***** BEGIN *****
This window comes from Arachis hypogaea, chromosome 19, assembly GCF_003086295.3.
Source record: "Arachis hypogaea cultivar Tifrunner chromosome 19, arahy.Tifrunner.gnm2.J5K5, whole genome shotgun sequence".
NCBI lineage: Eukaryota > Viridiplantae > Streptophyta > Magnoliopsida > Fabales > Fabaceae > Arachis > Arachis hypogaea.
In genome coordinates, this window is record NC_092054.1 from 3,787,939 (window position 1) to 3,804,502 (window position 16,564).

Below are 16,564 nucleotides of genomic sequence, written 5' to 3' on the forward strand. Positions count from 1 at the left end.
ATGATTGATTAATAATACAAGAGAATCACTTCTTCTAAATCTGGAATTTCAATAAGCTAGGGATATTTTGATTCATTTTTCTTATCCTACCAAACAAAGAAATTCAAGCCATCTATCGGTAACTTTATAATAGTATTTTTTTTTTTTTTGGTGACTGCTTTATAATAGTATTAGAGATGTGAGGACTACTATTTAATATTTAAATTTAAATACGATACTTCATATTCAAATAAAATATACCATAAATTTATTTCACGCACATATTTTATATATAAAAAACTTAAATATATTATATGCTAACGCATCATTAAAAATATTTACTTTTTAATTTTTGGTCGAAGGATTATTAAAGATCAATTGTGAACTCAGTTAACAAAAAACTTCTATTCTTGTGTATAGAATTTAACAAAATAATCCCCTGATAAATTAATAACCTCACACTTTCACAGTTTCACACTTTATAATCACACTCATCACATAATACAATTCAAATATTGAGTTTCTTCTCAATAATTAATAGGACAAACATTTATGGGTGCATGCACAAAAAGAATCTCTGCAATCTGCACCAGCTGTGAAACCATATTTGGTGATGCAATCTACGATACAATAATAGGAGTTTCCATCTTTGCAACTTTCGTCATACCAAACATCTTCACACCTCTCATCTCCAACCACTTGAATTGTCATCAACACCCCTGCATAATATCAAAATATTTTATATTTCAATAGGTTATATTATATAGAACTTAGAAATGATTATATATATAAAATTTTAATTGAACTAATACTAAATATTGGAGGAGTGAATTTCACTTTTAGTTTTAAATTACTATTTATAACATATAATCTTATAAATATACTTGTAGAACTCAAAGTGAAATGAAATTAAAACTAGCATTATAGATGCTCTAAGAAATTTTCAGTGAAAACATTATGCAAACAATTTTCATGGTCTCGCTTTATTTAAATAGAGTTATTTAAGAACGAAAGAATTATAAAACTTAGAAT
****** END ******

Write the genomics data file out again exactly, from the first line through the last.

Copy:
This window comes from Arachis hypogaea, chromosome 19, assembly GCF_003086295.3.
Source record: "Arachis hypogaea cultivar Tifrunner chromosome 19, arahy.Tifrunner.gnm2.J5K5, whole genome shotgun sequence".
NCBI lineage: Eukaryota > Viridiplantae > Streptophyta > Magnoliopsida > Fabales > Fabaceae > Arachis > Arachis hypogaea.
In genome coordinates, this window is record NC_092054.1 from 3,787,939 (window position 1) to 3,804,502 (window position 16,564).

Below are 16,564 nucleotides of genomic sequence, written 5' to 3' on the forward strand. Positions count from 1 at the left end.
ATGATTGATTAATAATACAAGAGAATCACTTCTTCTAAATCTGGAATTTCAATAAGCTAGGGATATTTTGATTCATTTTTCTTATCCTACCAAACAAAGAAATTCAAGCCATCTATCGGTAACTTTATAATAGTATTTTTTTTTTTTTTGGTGACTGCTTTATAATAGTATTAGAGATGTGAGGACTACTATTTAATATTTAAATTTAAATACGATACTTCATATTCAAATAAAATATACCATAAATTTATTTCACGCACATATTTTATATATAAAAAACTTAAATATATTATATGCTAACGCATCATTAAAAATATTTACTTTTTAATTTTTGGTCGAAGGATTATTAAAGATCAATTGTGAACTCAGTTAACAAAAAACTTCTATTCTTGTGTATAGAATTTAACAAAATAATCCCCTGATAAATTAATAACCTCACACTTTCACAGTTTCACACTTTATAATCACACTCATCACATAATACAATTCAAATATTGAGTTTCTTCTCAATAATTAATAGGACAAACATTTATGGGTGCATGCACAAAAAGAATCTCTGCAATCTGCACCAGCTGTGAAACCATATTTGGTGATGCAATCTACGATACAATAATAGGAGTTTCCATCTTTGCAACTTTCGTCATACCAAACATCTTCACACCTCTCATCTCCAACCACTTGAATTGTCATCAACACCCCTGCATAATATCAAAATATTTTATATTTCAATAGGTTATATTATATAGAACTTAGAAATGATTATATATATAAAATTTTAATTGAACTAATACTAAATATTGGAGGAGTGAATTTCACTTTTAGTTTTAAATTACTATTTATAACATATAATCTTATAAATATACTTGTAGAACTCAAAGTGAAATGAAATTAAAACTAGCATTATAGATGCTCTAAGAAATTTTCAGTGAAAACATTATGCAAACAATTTTCATGGTCTCGCTTTATTTAAATAGAGTTATTTAAGAACGAAAGAATTATAAAACTTAGAAT